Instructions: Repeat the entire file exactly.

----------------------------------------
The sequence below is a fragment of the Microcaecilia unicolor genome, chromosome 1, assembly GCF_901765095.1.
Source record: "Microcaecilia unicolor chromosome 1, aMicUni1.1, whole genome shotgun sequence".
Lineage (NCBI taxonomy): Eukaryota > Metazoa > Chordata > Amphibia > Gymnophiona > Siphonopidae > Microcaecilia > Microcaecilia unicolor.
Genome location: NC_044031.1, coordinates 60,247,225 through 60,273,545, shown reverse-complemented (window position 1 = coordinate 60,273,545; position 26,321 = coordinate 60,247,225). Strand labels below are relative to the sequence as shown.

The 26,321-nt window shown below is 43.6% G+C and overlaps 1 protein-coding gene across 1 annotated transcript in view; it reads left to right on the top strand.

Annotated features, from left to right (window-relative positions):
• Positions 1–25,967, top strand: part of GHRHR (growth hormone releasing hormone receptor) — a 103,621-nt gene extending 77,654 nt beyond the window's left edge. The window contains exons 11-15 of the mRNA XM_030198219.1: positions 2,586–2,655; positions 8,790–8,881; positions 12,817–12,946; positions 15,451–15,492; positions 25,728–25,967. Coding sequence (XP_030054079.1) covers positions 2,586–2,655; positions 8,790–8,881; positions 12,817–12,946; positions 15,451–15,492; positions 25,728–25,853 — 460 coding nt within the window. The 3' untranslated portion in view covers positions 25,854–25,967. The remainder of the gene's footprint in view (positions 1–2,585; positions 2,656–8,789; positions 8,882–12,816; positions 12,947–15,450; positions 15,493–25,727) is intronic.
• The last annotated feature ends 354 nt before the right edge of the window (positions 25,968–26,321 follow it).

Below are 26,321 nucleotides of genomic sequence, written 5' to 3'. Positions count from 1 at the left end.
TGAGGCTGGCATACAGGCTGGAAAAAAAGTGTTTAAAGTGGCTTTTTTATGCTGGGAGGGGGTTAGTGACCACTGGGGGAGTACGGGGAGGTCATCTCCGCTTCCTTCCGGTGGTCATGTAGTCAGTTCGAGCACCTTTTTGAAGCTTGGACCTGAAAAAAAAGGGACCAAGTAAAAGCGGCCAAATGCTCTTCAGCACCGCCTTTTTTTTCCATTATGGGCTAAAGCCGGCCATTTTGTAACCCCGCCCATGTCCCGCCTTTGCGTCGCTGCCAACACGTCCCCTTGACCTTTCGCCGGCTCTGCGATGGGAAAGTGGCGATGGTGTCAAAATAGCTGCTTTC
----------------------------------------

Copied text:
The sequence below is a fragment of the Microcaecilia unicolor genome, chromosome 1, assembly GCF_901765095.1.
Source record: "Microcaecilia unicolor chromosome 1, aMicUni1.1, whole genome shotgun sequence".
Lineage (NCBI taxonomy): Eukaryota > Metazoa > Chordata > Amphibia > Gymnophiona > Siphonopidae > Microcaecilia > Microcaecilia unicolor.
Genome location: NC_044031.1, coordinates 60,247,225 through 60,273,545, shown reverse-complemented (window position 1 = coordinate 60,273,545; position 26,321 = coordinate 60,247,225). Strand labels below are relative to the sequence as shown.

The 26,321-nt window shown below is 43.6% G+C and overlaps 1 protein-coding gene across 1 annotated transcript in view; it reads left to right on the top strand.

Annotated features, from left to right (window-relative positions):
• Positions 1–25,967, top strand: part of GHRHR (growth hormone releasing hormone receptor) — a 103,621-nt gene extending 77,654 nt beyond the window's left edge. The window contains exons 11-15 of the mRNA XM_030198219.1: positions 2,586–2,655; positions 8,790–8,881; positions 12,817–12,946; positions 15,451–15,492; positions 25,728–25,967. Coding sequence (XP_030054079.1) covers positions 2,586–2,655; positions 8,790–8,881; positions 12,817–12,946; positions 15,451–15,492; positions 25,728–25,853 — 460 coding nt within the window. The 3' untranslated portion in view covers positions 25,854–25,967. The remainder of the gene's footprint in view (positions 1–2,585; positions 2,656–8,789; positions 8,882–12,816; positions 12,947–15,450; positions 15,493–25,727) is intronic.
• The last annotated feature ends 354 nt before the right edge of the window (positions 25,968–26,321 follow it).

Below are 26,321 nucleotides of genomic sequence, written 5' to 3'. Positions count from 1 at the left end.
TGAGGCTGGCATACAGGCTGGAAAAAAAGTGTTTAAAGTGGCTTTTTTATGCTGGGAGGGGGTTAGTGACCACTGGGGGAGTACGGGGAGGTCATCTCCGCTTCCTTCCGGTGGTCATGTAGTCAGTTCGAGCACCTTTTTGAAGCTTGGACCTGAAAAAAAAGGGACCAAGTAAAAGCGGCCAAATGCTCTTCAGCACCGCCTTTTTTTTCCATTATGGGCTAAAGCCGGCCATTTTGTAACCCCGCCCATGTCCCGCCTTTGCGTCGCTGCCAACACGTCCCCTTGACCTTTCGCCGGCTCTGCGATGGGAAAGTGGCGATGGTGTCAAAATAGCTGCTTTC